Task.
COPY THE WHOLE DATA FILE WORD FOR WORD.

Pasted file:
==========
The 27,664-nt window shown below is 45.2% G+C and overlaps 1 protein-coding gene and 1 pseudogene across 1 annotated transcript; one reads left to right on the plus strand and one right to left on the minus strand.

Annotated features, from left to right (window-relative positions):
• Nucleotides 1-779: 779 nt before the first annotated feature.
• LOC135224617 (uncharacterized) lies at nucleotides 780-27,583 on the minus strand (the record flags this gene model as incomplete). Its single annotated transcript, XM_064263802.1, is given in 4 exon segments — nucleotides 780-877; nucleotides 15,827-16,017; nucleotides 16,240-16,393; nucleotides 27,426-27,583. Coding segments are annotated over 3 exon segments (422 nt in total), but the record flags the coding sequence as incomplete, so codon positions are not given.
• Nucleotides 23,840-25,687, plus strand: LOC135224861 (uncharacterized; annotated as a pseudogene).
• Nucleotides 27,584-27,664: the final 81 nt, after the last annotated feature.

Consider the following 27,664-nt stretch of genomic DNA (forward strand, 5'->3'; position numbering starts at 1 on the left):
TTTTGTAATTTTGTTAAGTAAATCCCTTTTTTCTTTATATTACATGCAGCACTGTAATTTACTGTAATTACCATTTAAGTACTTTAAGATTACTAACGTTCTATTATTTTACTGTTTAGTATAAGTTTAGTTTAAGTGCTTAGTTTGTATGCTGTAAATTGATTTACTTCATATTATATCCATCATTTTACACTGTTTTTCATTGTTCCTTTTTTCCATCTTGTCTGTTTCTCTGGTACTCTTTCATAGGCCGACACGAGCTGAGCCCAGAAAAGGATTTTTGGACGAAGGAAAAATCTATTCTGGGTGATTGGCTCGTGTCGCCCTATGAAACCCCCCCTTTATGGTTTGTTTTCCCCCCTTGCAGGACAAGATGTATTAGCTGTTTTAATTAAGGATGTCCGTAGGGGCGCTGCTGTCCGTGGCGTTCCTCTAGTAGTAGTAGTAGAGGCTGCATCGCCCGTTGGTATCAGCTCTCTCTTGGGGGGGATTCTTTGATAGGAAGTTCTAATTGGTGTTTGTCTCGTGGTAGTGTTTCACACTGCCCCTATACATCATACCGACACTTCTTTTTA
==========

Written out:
The 27,664-nt window shown below is 45.2% G+C and overlaps 1 protein-coding gene and 1 pseudogene across 1 annotated transcript; one reads left to right on the plus strand and one right to left on the minus strand.

Annotated features, from left to right (window-relative positions):
• Nucleotides 1-779: 779 nt before the first annotated feature.
• LOC135224617 (uncharacterized) lies at nucleotides 780-27,583 on the minus strand (the record flags this gene model as incomplete). Its single annotated transcript, XM_064263802.1, is given in 4 exon segments — nucleotides 780-877; nucleotides 15,827-16,017; nucleotides 16,240-16,393; nucleotides 27,426-27,583. Coding segments are annotated over 3 exon segments (422 nt in total), but the record flags the coding sequence as incomplete, so codon positions are not given.
• Nucleotides 23,840-25,687, plus strand: LOC135224861 (uncharacterized; annotated as a pseudogene).
• Nucleotides 27,584-27,664: the final 81 nt, after the last annotated feature.

Consider the following 27,664-nt stretch of genomic DNA (forward strand, 5'->3'; position numbering starts at 1 on the left):
TTTTGTAATTTTGTTAAGTAAATCCCTTTTTTCTTTATATTACATGCAGCACTGTAATTTACTGTAATTACCATTTAAGTACTTTAAGATTACTAACGTTCTATTATTTTACTGTTTAGTATAAGTTTAGTTTAAGTGCTTAGTTTGTATGCTGTAAATTGATTTACTTCATATTATATCCATCATTTTACACTGTTTTTCATTGTTCCTTTTTTCCATCTTGTCTGTTTCTCTGGTACTCTTTCATAGGCCGACACGAGCTGAGCCCAGAAAAGGATTTTTGGACGAAGGAAAAATCTATTCTGGGTGATTGGCTCGTGTCGCCCTATGAAACCCCCCCTTTATGGTTTGTTTTCCCCCCTTGCAGGACAAGATGTATTAGCTGTTTTAATTAAGGATGTCCGTAGGGGCGCTGCTGTCCGTGGCGTTCCTCTAGTAGTAGTAGTAGAGGCTGCATCGCCCGTTGGTATCAGCTCTCTCTTGGGGGGGATTCTTTGATAGGAAGTTCTAATTGGTGTTTGTCTCGTGGTAGTGTTTCACACTGCCCCTATACATCATACCGACACTTCTTTTTA